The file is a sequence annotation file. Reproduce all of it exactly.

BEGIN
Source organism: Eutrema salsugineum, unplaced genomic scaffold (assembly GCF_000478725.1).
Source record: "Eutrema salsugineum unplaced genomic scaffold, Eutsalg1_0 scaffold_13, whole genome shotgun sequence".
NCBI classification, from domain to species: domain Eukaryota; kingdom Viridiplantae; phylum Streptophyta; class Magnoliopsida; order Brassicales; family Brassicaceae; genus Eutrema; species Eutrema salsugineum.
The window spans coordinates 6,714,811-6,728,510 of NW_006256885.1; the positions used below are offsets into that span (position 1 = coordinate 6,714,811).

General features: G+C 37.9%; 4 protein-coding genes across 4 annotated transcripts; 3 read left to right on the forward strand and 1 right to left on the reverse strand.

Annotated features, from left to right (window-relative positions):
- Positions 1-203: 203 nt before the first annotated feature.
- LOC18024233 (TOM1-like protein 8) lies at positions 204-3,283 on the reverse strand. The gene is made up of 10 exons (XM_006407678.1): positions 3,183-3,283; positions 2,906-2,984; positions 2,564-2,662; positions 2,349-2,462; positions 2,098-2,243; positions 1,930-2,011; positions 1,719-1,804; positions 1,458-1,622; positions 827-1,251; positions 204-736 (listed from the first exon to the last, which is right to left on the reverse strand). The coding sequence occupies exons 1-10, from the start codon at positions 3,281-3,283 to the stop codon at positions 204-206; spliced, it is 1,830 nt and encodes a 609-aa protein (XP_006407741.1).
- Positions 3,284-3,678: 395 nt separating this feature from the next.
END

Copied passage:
Source organism: Eutrema salsugineum, unplaced genomic scaffold (assembly GCF_000478725.1).
Source record: "Eutrema salsugineum unplaced genomic scaffold, Eutsalg1_0 scaffold_13, whole genome shotgun sequence".
NCBI classification, from domain to species: domain Eukaryota; kingdom Viridiplantae; phylum Streptophyta; class Magnoliopsida; order Brassicales; family Brassicaceae; genus Eutrema; species Eutrema salsugineum.
The window spans coordinates 6,714,811-6,728,510 of NW_006256885.1; the positions used below are offsets into that span (position 1 = coordinate 6,714,811).

General features: G+C 37.9%; 4 protein-coding genes across 4 annotated transcripts; 3 read left to right on the forward strand and 1 right to left on the reverse strand.

Annotated features, from left to right (window-relative positions):
- Positions 1-203: 203 nt before the first annotated feature.
- LOC18024233 (TOM1-like protein 8) lies at positions 204-3,283 on the reverse strand. The gene is made up of 10 exons (XM_006407678.1): positions 3,183-3,283; positions 2,906-2,984; positions 2,564-2,662; positions 2,349-2,462; positions 2,098-2,243; positions 1,930-2,011; positions 1,719-1,804; positions 1,458-1,622; positions 827-1,251; positions 204-736 (listed from the first exon to the last, which is right to left on the reverse strand). The coding sequence occupies exons 1-10, from the start codon at positions 3,281-3,283 to the stop codon at positions 204-206; spliced, it is 1,830 nt and encodes a 609-aa protein (XP_006407741.1).
- Positions 3,284-3,678: 395 nt separating this feature from the next.